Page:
• Off-Road eMotorcycles are subject to specific regulations and are typically not allowed on public roads, highways, or bicycle paths. They are designed for use in off-road environments like private property and ATV trails. (Source: Virginia Code 46.2-100)
  • Cannot be operated on any public highway or other public property (46.2-915.1)
  • Must Wear DOT approved helmet (46.2-915.1)
  • Other Off-Road Motorcycle Laws  (46.2-915.1)

MOtorcycle LAWS


eBikes that are capable of speeds above 35 mph and/or have a motor over 1500 watts.

Laws and Regulations: 

Specific Area Regulations

Navigating through Virginia's various terrains and localities may require a deeper understanding of area-specific regulations. Here's a detailed breakdown:

Ebikes on The Creeper Trail 

  • Current Status: As of January 1, 2023, eBikes are not permitted on the Creeper Trail in Damascus, Virginia.
  • Clarification: We've received numerous inquiries about the legality of riding eBikes on the Creeper Trail. To provide the most accurate information, we've conducted thorough research and consulted with a board member who oversees the trail's regulations. The verdict is clear: eBikes are currently NOT ALLOWED on the Creeper Trail.
  • Future Considerations: The board is actively exploring the possibility of changing this rule. However, the situation is complex due to the National Forest Service owning a portion of the trail. Before any changes can be made, Geological studies must be conducted to assess the potential for increased erosion. Once these studies are complete, the local jurisdictions of Damascus and Abingdon will align their eBike policies with the Forest Service's decision.


  • Regulations: Only Class 1 eBikes are allowed on the Massanutten Western Slopes. All other classes of eBikes and eMotorcycles are prohibited. 
  • Reference: (Shenandoah Valley Bicycle Coalition)

Ebikes in Virginia Wildlife Management Areas

  • Regulations: Class 1 & 2 eBikes are allowed in Virginia Wildlife Management Areas. However, they are not allowed in areas specifically designated as "Wilderness Areas" within the WMAs.
  • Reference: (WMA Rules)

Ebikes in Virginia State Parks

  • Current Guidelines: Virginia State Parks permit the use of Class 1 and Class 2 eBikes on any designated bicycle path or trail. This includes well-known trails like the New River Trail and High Bridge Trail, as well as mountain biking trails at locations such as Douthat State Park.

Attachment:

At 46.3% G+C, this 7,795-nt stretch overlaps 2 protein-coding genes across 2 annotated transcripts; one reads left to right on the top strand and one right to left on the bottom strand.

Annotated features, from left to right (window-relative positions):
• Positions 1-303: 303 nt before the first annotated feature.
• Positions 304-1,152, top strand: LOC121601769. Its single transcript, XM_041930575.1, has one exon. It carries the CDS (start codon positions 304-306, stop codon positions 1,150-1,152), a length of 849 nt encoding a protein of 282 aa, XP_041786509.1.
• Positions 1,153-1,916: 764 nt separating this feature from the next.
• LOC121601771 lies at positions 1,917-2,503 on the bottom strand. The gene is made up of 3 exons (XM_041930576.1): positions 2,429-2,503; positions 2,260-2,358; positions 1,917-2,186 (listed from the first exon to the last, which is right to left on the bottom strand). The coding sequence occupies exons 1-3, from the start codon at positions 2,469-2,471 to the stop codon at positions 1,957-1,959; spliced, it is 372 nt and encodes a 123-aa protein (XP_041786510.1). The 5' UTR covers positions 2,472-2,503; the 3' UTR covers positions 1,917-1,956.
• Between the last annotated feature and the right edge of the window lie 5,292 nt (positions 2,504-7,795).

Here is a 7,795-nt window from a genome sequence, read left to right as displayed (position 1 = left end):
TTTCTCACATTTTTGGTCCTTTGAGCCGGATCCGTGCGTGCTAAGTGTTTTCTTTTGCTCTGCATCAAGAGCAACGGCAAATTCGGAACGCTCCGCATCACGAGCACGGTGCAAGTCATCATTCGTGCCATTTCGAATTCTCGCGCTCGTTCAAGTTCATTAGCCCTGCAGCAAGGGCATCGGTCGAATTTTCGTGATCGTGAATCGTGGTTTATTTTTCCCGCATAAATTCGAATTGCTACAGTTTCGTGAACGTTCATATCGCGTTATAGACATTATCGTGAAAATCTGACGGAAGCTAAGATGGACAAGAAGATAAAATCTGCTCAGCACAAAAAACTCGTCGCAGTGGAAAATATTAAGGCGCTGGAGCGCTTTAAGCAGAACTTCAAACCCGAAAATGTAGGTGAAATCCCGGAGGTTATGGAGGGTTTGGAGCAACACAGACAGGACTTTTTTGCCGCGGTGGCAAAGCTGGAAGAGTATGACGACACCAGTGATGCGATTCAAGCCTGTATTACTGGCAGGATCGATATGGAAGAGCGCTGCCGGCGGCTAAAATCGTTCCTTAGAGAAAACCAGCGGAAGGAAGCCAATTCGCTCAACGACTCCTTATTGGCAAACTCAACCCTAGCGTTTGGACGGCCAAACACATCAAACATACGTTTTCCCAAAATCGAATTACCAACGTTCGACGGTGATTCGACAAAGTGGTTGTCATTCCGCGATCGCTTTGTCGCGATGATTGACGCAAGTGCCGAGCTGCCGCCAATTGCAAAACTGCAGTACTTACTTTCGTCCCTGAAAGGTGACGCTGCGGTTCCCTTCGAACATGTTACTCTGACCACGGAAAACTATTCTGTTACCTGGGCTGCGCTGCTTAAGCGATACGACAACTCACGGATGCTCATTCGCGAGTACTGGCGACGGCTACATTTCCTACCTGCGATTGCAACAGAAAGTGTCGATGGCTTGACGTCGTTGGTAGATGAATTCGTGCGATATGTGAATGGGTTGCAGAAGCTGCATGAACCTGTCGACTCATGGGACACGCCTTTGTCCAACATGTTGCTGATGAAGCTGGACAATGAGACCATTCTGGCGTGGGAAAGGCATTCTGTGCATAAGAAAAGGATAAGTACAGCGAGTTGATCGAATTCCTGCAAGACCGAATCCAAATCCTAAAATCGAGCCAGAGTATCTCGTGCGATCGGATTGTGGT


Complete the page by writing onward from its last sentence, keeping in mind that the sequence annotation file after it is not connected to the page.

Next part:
• Reference: (Virginia DCR)


  • Current Status: On March 31st, 2022, the USDA Forest Service clarified its stance on eBikes in National Forests. All eBikes, regardless of their classification, are considered motorized vehicles and are prohibited from non-motorized trails.
  • Common Misconception: There's a widespread but incorrect belief that eBikes under 750 watts are allowed on trails in National Forests. This is not the case; eBikes of all types are restricted to motorized trails only.
  • Where You Can Ride: At present, eBikes are only permitted on Forest Service roads where other motor vehicles are allowed. While local jurisdictions have the authority to make exceptions, as it stands, eBikes are restricted to trails designated for motorized vehicles.
  • Reference: (USDA Forest Service)

Ebikes in our NATIONAL PARKS

  • Current Guidelines: Effective from January 1, 2021, Class 1-3 eBikes are classified as non-motorized vehicles in National Parks. This means they are generally allowed wherever traditional bicycles are permitted.
  • Exceptions: While eBikes are broadly allowed, individual Park Superintendents have the authority to impose restrictions if they believe it serves the public interest. Therefore, it's crucial to check the specific regulations for the National Park you plan to visit.
  • Reference: (National Park Service: Electric Bikes,

Ebike Labels and Modification/Tampering


According to Virginia Law, eBikes manufactured after January 1, 2021, are required to have a clearly visible label. This label must include the eBike's classification number, its top assisted speed, and the motor wattage.


According to the Virginia Motor Vehicle Laws, if you decide to modify the motor speed or engagement of your eBike, the original label must be replaced to reflect these changes accurately. 

(Source: Virginia Code 46.2-904.1)

Frequently Asked Questions (FAQs)

This section provides answers to common questions about eBike laws and regulations. For specific situations, always consult local rules.

Q: Can you get a DUI while riding an eBike?

A: Yes, In Virginia, individuals riding an eBike are subject to the same laws and regulations as drivers of other vehicles. This means that you can indeed get a DUI while riding an eBike, as you are required to follow all the rights and duties applicable to the driver of a vehicle.
(Source: Virginia Code 46.2-800)

Q: Can local jurisdictions restrict eBike usage?
A: Yes, in Virginia, local or state agencies can restrict where eBikes are allowed. After a public hearing, they can ban Class 1 or Class 2 eBikes on certain paths for safety reasons. Class 3 eBikes can also be banned. Always check local rules for specific restrictions.
(Source: Virginia Code 46.2-904.1)